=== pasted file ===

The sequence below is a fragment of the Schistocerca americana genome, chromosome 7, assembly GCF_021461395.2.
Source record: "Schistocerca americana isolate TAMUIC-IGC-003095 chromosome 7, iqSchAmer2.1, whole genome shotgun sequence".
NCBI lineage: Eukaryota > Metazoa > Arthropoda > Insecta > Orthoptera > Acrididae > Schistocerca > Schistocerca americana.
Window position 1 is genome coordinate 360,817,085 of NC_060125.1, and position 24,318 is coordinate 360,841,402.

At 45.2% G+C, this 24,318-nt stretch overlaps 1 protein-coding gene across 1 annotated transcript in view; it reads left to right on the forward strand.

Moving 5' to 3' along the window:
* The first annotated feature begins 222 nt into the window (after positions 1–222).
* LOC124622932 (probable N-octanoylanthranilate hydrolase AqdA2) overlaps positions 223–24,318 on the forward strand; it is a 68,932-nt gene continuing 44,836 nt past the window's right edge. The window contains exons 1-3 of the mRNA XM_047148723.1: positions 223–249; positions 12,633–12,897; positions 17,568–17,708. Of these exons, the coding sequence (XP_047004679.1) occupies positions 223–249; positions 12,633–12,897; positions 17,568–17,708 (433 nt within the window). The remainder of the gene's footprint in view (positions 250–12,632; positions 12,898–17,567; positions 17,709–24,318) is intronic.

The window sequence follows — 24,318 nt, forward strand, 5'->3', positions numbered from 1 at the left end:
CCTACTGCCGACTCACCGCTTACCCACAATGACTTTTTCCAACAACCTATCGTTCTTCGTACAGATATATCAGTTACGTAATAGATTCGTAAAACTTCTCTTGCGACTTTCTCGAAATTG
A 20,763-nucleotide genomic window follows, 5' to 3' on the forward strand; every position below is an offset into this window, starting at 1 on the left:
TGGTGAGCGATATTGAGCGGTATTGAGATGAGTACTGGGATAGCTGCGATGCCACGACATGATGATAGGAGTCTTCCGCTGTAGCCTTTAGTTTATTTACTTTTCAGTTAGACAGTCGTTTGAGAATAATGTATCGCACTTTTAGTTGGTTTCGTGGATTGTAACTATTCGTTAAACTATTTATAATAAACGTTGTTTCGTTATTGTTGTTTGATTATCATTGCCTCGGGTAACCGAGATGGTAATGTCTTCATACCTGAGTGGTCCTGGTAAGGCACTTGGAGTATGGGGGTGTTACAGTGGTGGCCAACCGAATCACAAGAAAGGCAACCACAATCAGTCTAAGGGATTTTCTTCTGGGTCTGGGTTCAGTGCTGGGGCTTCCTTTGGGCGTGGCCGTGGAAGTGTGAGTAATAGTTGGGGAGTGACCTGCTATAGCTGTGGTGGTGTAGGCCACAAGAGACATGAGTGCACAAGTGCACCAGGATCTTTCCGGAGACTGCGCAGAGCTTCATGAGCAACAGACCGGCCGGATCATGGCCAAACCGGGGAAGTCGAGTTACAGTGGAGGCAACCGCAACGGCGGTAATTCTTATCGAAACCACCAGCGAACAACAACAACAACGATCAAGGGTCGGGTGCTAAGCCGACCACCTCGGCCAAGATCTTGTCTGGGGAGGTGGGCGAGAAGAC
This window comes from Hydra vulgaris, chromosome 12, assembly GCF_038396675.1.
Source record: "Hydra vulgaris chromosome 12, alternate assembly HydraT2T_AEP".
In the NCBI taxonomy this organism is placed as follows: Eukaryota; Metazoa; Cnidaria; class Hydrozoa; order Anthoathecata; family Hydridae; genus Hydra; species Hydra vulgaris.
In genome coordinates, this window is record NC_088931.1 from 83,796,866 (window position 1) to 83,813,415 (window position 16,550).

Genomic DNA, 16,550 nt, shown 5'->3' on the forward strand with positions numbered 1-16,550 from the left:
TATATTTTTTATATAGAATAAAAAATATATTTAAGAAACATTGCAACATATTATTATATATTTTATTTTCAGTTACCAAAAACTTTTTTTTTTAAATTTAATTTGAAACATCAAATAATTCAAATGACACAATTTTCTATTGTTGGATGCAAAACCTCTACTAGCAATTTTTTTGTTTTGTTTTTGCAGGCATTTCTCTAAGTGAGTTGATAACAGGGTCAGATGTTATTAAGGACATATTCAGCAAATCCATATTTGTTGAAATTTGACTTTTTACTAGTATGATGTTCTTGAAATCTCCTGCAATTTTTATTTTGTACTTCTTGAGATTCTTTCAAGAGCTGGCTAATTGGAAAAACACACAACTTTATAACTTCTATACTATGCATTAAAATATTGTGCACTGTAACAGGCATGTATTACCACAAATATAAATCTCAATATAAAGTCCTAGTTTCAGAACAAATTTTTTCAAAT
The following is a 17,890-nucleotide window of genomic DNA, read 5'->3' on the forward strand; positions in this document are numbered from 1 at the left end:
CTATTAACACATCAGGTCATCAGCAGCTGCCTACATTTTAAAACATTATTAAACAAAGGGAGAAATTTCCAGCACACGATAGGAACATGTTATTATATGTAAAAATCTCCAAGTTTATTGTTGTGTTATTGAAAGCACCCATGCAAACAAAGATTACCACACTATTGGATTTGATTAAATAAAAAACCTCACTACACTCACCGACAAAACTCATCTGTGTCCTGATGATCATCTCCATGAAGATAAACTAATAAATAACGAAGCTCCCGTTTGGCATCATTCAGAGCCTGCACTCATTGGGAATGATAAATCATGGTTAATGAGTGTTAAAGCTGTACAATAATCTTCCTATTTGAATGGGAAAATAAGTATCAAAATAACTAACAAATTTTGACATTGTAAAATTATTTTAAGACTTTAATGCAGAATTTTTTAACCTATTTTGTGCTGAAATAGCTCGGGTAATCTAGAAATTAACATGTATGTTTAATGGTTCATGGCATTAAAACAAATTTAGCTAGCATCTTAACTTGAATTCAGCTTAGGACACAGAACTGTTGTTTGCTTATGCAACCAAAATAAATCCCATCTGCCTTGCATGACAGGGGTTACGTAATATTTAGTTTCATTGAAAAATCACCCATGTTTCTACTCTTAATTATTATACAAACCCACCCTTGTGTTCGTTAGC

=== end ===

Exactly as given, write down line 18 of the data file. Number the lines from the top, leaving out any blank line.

TATATTTTTTATATAGAATAAAAAATATATTTAAGAAACATTGCAACATATTATTATATATTTTATTTTCAGTTACCAAAAACTTTTTTTTTTAAATTTAATTTGAAACATCAAATAATTCAAATGACACAATTTTCTATTGTTGGATGCAAAACCTCTACTAGCAATTTTTTTGTTTTGTTTTTGCAGGCATTTCTCTAAGTGAGTTGATAACAGGGTCAGATGTTATTAAGGACATATTCAGCAAATCCATATTTGTTGAAATTTGACTTTTTACTAGTATGATGTTCTTGAAATCTCCTGCAATTTTTATTTTGTACTTCTTGAGATTCTTTCAAGAGCTGGCTAATTGGAAAAACACACAACTTTATAACTTCTATACTATGCATTAAAATATTGTGCACTGTAACAGGCATGTATTACCACAAATATAAATCTCAATATAAAGTCCTAGTTTCAGAACAAATTTTTTCAAAT